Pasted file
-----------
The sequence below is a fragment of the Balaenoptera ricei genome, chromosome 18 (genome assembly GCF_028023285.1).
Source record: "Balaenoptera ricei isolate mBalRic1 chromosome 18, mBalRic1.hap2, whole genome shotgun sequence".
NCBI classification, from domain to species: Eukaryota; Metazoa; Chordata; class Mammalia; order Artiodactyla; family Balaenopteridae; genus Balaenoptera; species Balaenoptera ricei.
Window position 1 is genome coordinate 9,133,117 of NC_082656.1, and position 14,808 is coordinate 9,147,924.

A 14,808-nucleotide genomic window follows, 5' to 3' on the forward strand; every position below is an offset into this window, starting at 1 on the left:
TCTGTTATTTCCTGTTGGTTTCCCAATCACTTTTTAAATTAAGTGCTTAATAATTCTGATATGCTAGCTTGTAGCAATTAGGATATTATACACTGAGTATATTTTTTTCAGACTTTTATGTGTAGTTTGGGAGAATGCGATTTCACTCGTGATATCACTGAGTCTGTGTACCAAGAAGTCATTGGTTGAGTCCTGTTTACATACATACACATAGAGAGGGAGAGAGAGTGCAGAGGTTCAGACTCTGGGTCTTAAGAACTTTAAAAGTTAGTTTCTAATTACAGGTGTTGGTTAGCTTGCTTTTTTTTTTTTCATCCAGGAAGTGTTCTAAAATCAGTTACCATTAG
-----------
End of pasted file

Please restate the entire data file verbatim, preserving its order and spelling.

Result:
The sequence below is a fragment of the Balaenoptera ricei genome, chromosome 18 (genome assembly GCF_028023285.1).
Source record: "Balaenoptera ricei isolate mBalRic1 chromosome 18, mBalRic1.hap2, whole genome shotgun sequence".
NCBI classification, from domain to species: Eukaryota; Metazoa; Chordata; class Mammalia; order Artiodactyla; family Balaenopteridae; genus Balaenoptera; species Balaenoptera ricei.
Window position 1 is genome coordinate 9,133,117 of NC_082656.1, and position 14,808 is coordinate 9,147,924.

A 14,808-nucleotide genomic window follows, 5' to 3' on the forward strand; every position below is an offset into this window, starting at 1 on the left:
TCTGTTATTTCCTGTTGGTTTCCCAATCACTTTTTAAATTAAGTGCTTAATAATTCTGATATGCTAGCTTGTAGCAATTAGGATATTATACACTGAGTATATTTTTTTCAGACTTTTATGTGTAGTTTGGGAGAATGCGATTTCACTCGTGATATCACTGAGTCTGTGTACCAAGAAGTCATTGGTTGAGTCCTGTTTACATACATACACATAGAGAGGGAGAGAGAGTGCAGAGGTTCAGACTCTGGGTCTTAAGAACTTTAAAAGTTAGTTTCTAATTACAGGTGTTGGTTAGCTTGCTTTTTTTTTTTTCATCCAGGAAGTGTTCTAAAATCAGTTACCATTAG